In this article, we intend to give a brief overview of the history of Persian carpet. The history of the carpet can be traced back to the beginning of civilization in human societies. Since people felt they could not live on a cold, dusty soil, they began to use the skin of the animals they hunted and the wool of other animals. The history of Persian rugs shows that the need for larger and more beautiful rugs gradually increased with the expansion of urbanization and the construction of different houses.
To meet these needs and to warm their homes, the Iranian people had mastered the production of rugs, and no one could compete with them.
The Iranian people, who were inherently skilled craftsmen, did not want to cover their tents with animal skins for a long time, like the Eskimos or Indians. So they had to come up with something that would better meet their needs, and most importantly, have more color and appeal. In his poems, Homer (Greek poet) mentions Iranian chariots covered with purple rugs. Also, Greek historians, when recording the history of the Iran-Greece wars, have pointed out that Iranians used soft rugs under their beds.
A Review of two historical documents on the history of Persian rugs
In a book published in 1950 about the discoveries of Russian archaeologist Professor Rudenko, he talks about the discovery of a carpet found in the frozen grave of a Scythian king in Mongolia near the Siberian region. Due to the Siberian ices, the carpet has remained remarkably healthy and is currently in the Hermitage Museum. By reviewing the history of the Persian carpet, we conclude that this carpet dates back to 5 centuries BC. Historically, this carpet is attributed to the Iranians because the design and role of its Persian riders and its magnificent weapons are reminiscent of Persepolis. The rug may have been woven in the Iranian-populated areas of Khorasan. The history of the Persian rugs shows that 2500 years ago, the people of Iran wore beautiful carpets with eye-catching colors.
The Sui Chinese calendar from 590 to 617, shortly before the end of the Sasanian period, listed carpets as Iranian goods. Also, the Iranian rug was one of the items the Romans acquired in the war with Khosrow Parviz after the capture and looting. Another proof of the carpet in the Sassanid era is the narration that on the throne of Khosrow Parviz, different carpets were spread on a daily basis.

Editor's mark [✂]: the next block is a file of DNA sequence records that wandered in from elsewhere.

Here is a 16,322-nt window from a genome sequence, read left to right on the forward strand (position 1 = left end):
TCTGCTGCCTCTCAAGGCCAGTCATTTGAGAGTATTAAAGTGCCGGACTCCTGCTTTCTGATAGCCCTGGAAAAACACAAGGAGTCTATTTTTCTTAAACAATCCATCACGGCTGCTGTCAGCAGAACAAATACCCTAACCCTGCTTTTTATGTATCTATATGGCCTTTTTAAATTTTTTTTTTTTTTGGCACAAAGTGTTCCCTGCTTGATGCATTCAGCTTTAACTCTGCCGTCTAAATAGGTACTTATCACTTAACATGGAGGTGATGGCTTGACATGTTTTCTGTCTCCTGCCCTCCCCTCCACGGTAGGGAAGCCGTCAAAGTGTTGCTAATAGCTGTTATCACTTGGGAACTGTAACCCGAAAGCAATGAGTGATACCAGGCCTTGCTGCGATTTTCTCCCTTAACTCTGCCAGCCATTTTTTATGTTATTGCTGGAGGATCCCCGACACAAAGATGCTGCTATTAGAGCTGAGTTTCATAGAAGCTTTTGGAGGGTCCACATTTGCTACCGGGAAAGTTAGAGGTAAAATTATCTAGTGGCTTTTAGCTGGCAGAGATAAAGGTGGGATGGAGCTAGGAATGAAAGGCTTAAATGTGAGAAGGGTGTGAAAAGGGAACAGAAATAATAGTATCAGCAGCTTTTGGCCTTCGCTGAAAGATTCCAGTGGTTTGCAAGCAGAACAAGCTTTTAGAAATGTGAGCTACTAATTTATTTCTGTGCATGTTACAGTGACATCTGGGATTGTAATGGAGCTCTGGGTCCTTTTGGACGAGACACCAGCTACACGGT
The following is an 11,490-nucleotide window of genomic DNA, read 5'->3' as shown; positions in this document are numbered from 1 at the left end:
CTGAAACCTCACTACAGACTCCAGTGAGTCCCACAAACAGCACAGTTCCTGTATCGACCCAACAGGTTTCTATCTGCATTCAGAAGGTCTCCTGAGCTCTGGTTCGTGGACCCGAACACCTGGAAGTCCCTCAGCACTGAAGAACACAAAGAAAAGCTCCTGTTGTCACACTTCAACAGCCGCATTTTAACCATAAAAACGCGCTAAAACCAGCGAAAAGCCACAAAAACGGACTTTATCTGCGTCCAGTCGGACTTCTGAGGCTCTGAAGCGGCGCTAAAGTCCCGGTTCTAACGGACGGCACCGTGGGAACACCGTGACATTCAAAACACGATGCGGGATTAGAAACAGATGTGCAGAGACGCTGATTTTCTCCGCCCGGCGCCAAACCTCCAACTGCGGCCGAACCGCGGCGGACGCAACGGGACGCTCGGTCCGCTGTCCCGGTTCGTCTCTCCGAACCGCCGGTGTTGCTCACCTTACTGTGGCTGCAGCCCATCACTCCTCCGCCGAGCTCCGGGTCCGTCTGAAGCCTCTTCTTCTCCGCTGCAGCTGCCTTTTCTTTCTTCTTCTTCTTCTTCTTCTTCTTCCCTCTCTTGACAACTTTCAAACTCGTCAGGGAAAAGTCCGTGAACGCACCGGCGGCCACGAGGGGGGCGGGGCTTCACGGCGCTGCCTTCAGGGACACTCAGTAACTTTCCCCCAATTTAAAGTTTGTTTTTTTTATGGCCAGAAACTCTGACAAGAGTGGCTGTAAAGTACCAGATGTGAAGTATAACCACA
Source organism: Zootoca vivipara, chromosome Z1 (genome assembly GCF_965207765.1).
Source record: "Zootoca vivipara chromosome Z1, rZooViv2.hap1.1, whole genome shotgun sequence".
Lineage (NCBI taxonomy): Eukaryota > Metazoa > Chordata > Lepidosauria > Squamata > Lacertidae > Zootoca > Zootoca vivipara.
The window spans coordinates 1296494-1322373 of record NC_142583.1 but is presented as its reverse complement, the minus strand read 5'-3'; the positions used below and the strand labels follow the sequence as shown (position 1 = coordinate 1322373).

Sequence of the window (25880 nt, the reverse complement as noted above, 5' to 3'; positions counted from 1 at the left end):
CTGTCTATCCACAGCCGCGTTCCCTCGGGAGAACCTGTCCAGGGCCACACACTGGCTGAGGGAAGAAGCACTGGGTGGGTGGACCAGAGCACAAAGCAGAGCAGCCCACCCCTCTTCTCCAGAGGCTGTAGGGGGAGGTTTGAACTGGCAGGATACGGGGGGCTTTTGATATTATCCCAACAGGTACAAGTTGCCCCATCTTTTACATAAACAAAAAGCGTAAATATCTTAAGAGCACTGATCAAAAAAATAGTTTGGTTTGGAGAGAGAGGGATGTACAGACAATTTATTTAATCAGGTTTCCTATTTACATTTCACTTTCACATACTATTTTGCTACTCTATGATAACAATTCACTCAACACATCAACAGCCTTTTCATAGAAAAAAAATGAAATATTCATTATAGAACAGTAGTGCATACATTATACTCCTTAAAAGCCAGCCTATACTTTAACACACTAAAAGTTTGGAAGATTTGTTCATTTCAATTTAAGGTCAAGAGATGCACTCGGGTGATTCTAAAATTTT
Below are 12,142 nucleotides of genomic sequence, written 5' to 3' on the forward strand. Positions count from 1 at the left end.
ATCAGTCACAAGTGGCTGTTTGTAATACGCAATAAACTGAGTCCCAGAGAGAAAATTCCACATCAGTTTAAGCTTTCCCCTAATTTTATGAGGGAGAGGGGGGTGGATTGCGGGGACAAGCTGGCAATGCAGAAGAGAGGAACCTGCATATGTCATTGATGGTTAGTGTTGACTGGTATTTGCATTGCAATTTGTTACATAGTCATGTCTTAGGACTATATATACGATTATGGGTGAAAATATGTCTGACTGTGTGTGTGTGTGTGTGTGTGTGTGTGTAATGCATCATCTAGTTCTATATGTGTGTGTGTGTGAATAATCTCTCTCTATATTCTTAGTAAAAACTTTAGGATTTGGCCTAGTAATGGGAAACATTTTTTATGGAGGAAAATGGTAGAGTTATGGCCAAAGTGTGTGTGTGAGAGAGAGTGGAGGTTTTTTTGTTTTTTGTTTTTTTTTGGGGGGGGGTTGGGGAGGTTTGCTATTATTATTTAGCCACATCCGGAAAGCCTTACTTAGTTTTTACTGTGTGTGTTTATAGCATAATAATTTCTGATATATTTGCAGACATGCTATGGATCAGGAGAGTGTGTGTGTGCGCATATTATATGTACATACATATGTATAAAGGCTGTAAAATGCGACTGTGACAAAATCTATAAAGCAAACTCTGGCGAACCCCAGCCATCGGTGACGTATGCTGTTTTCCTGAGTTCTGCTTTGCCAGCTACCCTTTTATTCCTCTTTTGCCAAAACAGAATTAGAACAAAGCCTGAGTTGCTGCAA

The story of the Persian carpet after the Mongol invasion of Iran
The devastation and destruction that the Mongol invasion brought with it halted all artistic activity in Iran. But after this period passed and the Ilkhanid kings reigned on Iranian soil, peace returned to the country, and Iranian handicrafts were relatively prosperous. At the end of the Timurid rule, prosperity reached its peak.
The history of the Persian rugs shows that from the beginning of the Safavid era, early in the 10th century, Shah Ismail, while establishing and unifying Iran, brought the best artists and carpet weavers to his capital and he encouraged them with the good rewards he gave them. His son Shah Tahmasb continued his path the same way, and since he had some knowledge of painting, he showed great interest in weaving carpets.
However, it was only in the time of Shah Abbas that, besides the artistic and luxurious aspect of the Iranian carpet, its commercial potential was best known. Carpet production in the days of this king took the form of production of goods. Shah Abbas made Iran’s foreign trade almost a state affair. By his order, many workshops for carpet weaving in Gilan, Kashan, and Isfahan were built.
Transformation in Iranian carpet weaving
The expansion of carpet exports changed the nature of the profession and was done to improve the quality of the profession. One cannot deny the fact that carpets made in Iran between 1700 and 1900 were one of the best in Kerman, Kashan, Qom, and Nayen carpets in terms of gender, design, and texture.
Also, the European interest in Iranian carpets had a significant impact on the growth and development of carpet weaving in Iran. By reviewing the history of Iranian carpets, we can conclude that carpet weaving in Iran did not change much over time.
In spite of the modifications and adjustments made by Iranian carpets in the years that followed to suit the taste of Europeans, they retained the original identity of the Iranian rug and passed on from generation to generation.
Source: Tajvidi Z, Shakeri Rad M. Introduction to Iranian Traditional Arts. Tehran: Payam Noor University; 2008.